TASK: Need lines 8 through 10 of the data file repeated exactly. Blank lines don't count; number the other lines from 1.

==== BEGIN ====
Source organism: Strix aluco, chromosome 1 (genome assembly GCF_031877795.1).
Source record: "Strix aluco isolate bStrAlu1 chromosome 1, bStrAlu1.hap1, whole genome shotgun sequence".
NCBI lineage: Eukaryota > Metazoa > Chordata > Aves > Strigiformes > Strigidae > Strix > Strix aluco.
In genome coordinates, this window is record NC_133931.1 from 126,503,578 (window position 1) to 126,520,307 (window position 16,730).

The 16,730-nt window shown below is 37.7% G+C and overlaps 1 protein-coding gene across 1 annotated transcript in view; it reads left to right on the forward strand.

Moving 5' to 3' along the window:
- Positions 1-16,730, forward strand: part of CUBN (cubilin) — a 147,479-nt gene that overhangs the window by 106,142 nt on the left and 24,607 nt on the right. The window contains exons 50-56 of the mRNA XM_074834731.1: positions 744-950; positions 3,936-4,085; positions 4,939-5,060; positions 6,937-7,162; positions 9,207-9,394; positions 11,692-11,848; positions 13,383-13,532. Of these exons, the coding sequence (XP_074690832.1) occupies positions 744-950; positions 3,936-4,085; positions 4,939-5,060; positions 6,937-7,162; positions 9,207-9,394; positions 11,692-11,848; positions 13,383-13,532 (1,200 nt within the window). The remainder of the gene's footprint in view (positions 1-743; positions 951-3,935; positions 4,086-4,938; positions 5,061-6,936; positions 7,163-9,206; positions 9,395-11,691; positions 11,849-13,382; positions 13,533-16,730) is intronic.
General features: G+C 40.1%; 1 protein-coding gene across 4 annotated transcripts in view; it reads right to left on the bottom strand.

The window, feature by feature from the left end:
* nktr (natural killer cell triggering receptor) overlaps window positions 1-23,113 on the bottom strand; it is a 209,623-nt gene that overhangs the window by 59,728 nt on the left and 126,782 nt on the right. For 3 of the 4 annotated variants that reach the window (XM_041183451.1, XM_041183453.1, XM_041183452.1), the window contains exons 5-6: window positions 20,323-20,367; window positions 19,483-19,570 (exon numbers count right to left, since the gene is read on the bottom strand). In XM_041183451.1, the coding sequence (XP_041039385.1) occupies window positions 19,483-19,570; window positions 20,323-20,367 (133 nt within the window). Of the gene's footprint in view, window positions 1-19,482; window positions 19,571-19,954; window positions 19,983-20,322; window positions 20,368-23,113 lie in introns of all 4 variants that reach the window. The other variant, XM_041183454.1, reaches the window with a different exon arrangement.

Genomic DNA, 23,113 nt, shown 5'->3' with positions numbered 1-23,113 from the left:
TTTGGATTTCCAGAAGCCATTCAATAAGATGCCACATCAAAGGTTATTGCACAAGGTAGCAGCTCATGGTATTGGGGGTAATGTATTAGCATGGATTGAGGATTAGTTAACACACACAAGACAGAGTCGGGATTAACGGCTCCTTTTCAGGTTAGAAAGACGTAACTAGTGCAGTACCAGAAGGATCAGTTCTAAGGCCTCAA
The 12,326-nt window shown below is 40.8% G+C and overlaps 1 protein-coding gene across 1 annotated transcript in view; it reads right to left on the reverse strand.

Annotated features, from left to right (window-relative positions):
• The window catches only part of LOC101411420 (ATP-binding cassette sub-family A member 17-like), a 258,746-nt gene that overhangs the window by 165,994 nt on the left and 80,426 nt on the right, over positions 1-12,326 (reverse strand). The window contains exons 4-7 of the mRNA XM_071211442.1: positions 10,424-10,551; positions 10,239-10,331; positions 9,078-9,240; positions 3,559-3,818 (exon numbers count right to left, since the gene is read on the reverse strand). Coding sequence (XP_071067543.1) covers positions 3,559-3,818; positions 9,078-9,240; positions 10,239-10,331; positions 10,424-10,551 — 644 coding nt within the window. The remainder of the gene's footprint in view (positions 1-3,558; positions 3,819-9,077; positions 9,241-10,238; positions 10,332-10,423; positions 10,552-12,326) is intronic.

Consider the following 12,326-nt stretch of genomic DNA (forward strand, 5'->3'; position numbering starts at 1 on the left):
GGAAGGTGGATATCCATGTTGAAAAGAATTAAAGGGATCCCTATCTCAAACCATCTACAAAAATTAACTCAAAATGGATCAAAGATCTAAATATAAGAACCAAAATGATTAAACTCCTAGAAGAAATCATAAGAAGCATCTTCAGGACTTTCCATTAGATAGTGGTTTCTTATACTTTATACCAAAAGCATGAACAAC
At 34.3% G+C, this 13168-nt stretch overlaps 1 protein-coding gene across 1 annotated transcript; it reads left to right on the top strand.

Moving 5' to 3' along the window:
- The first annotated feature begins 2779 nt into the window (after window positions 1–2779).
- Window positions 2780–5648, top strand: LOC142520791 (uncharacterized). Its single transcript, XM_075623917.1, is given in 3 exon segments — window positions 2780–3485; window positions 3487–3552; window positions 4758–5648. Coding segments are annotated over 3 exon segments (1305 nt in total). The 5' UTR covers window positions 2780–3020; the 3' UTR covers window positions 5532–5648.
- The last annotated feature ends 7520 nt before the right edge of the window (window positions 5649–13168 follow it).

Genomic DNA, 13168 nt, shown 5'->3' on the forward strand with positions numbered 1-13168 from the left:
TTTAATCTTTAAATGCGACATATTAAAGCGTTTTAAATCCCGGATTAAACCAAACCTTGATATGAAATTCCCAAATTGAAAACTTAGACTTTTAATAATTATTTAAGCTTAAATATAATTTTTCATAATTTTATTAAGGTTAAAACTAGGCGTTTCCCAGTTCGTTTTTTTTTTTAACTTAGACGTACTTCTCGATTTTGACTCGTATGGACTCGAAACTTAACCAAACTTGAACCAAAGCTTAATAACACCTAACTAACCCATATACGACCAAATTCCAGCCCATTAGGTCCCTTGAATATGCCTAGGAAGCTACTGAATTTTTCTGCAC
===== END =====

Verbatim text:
General features: G+C 40.1%; 1 protein-coding gene across 4 annotated transcripts in view; it reads right to left on the bottom strand.

The window, feature by feature from the left end:
* nktr (natural killer cell triggering receptor) overlaps window positions 1-23,113 on the bottom strand; it is a 209,623-nt gene that overhangs the window by 59,728 nt on the left and 126,782 nt on the right. For 3 of the 4 annotated variants that reach the window (XM_041183451.1, XM_041183453.1, XM_041183452.1), the window contains exons 5-6: window positions 20,323-20,367; window positions 19,483-19,570 (exon numbers count right to left, since the gene is read on the bottom strand). In XM_041183451.1, the coding sequence (XP_041039385.1) occupies window positions 19,483-19,570; window positions 20,323-20,367 (133 nt within the window). Of the gene's footprint in view, window positions 1-19,482; window positions 19,571-19,954; window positions 19,983-20,322; window positions 20,368-23,113 lie in introns of all 4 variants that reach the window. The other variant, XM_041183454.1, reaches the window with a different exon arrangement.